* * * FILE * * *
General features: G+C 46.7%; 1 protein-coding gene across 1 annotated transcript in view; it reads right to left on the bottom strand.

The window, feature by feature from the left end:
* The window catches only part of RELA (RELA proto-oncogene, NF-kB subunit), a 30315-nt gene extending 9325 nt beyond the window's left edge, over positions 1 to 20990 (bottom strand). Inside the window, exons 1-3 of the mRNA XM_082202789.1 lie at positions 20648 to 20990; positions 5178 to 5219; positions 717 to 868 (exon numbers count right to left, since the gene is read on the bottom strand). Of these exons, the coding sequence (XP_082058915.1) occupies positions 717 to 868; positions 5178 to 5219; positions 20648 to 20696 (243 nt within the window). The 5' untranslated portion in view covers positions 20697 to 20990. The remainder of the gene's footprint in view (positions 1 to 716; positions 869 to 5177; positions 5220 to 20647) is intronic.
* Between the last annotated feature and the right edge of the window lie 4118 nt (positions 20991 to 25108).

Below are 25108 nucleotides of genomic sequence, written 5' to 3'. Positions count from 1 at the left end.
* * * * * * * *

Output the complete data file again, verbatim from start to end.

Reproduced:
General features: G+C 46.7%; 1 protein-coding gene across 1 annotated transcript in view; it reads right to left on the bottom strand.

The window, feature by feature from the left end:
* The window catches only part of RELA (RELA proto-oncogene, NF-kB subunit), a 30315-nt gene extending 9325 nt beyond the window's left edge, over positions 1 to 20990 (bottom strand). Inside the window, exons 1-3 of the mRNA XM_082202789.1 lie at positions 20648 to 20990; positions 5178 to 5219; positions 717 to 868 (exon numbers count right to left, since the gene is read on the bottom strand). Of these exons, the coding sequence (XP_082058915.1) occupies positions 717 to 868; positions 5178 to 5219; positions 20648 to 20696 (243 nt within the window). The 5' untranslated portion in view covers positions 20697 to 20990. The remainder of the gene's footprint in view (positions 1 to 716; positions 869 to 5177; positions 5220 to 20647) is intronic.
* Between the last annotated feature and the right edge of the window lie 4118 nt (positions 20991 to 25108).

Below are 25108 nucleotides of genomic sequence, written 5' to 3'. Positions count from 1 at the left end.